Our website is made possible by displaying online advertisements to our visitors.
Please consider supporting us by disabling your ad blocker.

Download links will be available after you disable the ad blocker and reload the page.

Story 1—Chapter 1. Her First Home. “My! What a pretty pair of clogs baby’s gotten!” The street was narrow and very steep, and paved with round stones; on each side of it were slate-coloured houses, some high, some low; and in the middle of it stood baby, her curly yellow head bare, and her blue cotton frock lifted high with both fat hands. She could not speak, but she wanted to show that on her feet were tiny new clogs... more...

Our Frank—A Buckinghamshire Story. “From east to west,At home is best.”        German proverb. It was a mild spring evening, and Mrs Frank Darvell was toiling slowly up Whiteleaf Hill on her way back from market. She had walked every step of the way there to sell her ducklings, and now the basket on her arm was heavy with the weight of various small grocery packets. Up till now she... more...

“My Aunt Enticknapp.” “So there ain’t no idea, then, of takin’ Miss Susan?” “No, indeed! My mistress will have enough on her hands as it is, what with the journey, and poor Master Freddie such a care an’ all, an’ so helpless. I don’t deny I’ve a sinkin’ myself when I think of it; but if it’s to do the poor child good, I’m not the one to stand in his way.”... more...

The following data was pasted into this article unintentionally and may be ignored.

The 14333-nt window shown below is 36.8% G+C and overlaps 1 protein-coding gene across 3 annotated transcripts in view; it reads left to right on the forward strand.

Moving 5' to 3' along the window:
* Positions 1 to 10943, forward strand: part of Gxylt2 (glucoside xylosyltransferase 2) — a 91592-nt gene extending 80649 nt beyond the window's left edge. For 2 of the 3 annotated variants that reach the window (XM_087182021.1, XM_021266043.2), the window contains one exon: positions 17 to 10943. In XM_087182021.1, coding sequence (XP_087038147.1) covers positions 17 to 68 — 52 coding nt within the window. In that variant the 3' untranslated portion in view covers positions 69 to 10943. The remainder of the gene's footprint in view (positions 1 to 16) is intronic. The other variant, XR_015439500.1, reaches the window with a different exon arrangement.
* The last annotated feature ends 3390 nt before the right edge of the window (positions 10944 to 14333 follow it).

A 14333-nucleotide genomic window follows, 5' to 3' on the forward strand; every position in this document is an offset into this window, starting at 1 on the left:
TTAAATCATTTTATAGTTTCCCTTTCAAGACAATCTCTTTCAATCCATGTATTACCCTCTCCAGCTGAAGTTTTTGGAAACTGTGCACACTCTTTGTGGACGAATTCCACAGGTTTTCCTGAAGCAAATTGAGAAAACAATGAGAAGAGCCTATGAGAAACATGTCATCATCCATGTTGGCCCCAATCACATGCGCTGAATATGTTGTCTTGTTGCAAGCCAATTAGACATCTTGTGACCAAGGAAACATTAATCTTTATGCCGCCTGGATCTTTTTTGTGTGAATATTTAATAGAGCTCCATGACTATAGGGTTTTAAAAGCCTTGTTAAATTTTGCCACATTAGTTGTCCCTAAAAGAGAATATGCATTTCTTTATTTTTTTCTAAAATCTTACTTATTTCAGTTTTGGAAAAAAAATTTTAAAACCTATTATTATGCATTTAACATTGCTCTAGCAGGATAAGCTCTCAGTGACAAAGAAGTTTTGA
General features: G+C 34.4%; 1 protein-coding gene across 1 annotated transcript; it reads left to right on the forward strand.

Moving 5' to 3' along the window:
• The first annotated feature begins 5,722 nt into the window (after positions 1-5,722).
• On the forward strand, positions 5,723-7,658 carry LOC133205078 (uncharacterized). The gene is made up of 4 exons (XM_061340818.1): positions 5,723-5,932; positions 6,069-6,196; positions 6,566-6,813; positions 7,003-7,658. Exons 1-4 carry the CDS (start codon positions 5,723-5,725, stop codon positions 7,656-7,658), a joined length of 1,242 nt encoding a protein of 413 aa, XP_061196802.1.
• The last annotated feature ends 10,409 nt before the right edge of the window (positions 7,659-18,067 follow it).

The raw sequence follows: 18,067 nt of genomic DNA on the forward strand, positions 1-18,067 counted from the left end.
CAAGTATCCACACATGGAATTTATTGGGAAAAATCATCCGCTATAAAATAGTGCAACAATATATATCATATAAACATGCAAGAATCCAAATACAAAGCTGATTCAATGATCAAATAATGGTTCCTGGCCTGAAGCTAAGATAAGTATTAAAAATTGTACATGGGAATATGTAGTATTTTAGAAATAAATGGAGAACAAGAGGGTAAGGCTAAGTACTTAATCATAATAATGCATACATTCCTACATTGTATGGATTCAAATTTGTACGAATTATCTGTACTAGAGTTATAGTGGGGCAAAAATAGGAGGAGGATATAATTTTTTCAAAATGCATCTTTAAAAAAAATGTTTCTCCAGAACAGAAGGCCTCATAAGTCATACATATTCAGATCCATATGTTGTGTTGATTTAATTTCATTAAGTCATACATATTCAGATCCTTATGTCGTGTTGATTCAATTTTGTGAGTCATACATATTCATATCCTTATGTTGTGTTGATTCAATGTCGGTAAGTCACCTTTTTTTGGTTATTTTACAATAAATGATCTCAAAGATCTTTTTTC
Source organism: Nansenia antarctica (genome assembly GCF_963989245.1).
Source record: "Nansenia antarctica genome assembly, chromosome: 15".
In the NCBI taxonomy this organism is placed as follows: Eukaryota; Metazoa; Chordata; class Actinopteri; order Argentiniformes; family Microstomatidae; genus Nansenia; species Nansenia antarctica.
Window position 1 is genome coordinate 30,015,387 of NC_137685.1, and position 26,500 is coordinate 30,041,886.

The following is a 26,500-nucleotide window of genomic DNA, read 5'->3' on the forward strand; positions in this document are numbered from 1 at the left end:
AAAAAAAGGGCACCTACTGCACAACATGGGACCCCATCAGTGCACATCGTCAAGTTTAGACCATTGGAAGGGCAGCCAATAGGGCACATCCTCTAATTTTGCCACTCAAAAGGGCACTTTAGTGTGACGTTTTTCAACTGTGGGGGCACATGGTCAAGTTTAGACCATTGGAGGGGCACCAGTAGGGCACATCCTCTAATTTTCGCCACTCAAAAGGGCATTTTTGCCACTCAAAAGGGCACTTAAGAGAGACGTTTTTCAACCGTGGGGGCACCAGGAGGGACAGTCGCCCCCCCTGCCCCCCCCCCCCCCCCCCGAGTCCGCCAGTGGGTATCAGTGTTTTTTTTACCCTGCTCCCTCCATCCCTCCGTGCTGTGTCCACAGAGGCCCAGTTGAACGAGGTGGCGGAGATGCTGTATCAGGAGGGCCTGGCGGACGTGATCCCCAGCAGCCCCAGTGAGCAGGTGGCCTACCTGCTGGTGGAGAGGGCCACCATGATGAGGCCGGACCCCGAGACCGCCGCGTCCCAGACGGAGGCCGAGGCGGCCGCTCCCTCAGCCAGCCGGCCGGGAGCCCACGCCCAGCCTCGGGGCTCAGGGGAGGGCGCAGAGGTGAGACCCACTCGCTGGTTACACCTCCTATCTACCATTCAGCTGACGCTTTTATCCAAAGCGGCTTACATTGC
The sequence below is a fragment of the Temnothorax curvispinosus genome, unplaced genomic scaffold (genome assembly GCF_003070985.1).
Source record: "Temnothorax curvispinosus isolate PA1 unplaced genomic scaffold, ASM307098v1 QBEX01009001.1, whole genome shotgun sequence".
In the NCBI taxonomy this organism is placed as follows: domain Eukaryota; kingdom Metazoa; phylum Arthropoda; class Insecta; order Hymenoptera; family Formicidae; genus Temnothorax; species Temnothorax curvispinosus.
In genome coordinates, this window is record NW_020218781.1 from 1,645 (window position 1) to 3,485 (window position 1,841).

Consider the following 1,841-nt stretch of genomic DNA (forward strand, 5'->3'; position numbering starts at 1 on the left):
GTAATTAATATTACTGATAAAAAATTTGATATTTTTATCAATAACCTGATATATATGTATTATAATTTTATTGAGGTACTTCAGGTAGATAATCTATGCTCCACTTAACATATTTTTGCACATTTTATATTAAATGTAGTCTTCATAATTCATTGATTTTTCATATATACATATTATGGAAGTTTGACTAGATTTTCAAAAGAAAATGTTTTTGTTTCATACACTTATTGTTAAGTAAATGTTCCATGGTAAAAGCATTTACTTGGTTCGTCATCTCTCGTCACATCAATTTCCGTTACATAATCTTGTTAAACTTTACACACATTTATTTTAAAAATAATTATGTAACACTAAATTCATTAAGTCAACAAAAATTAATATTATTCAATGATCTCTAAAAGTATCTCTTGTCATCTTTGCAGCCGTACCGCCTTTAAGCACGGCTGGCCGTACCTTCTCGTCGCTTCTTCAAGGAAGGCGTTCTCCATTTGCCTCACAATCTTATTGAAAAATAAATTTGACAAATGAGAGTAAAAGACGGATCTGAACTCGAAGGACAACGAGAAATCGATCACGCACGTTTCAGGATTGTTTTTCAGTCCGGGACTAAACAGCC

Easney Vicarage. Quite close to the nursery window at Easney Vicarage there grew a very old pear-tree. It was so old that the ivy had had time to hug its trunk with strong rough arms, and even to stretch them out nearly to the top, and hang dark green wreaths on every bough. Some day, the children had been told, this would choke the life out of the tree and kill it; that would be a pity, but there seemed no danger of it yet, for every spring the... more...

A Bunch of Lilac. “What’s in a name?”—Shakespeare. Mrs James White stood at her cottage door casting anxious glances up at the sky, and down the hill towards the village. If it were fine the rector’s wife had promised to come and see the baby, “and certainly,” thought Mrs White, shading her eyes with her hand, “you might call it fine—for April.” There were sharp showers now and... more...

CHAPTER I The Visitor from the Cellar The whole house in London was dull and gloomy, its lofty rooms and staircases were filled with a sort of misty twilight all day, and the sun very seldom looked in at its windows. Ruth Lorimer thought, however, that the very dullest room of all was the nursery, in which she had to pass so much of her time. It was so high up that the people and carts and horses in the street below looked like toys. She could... more...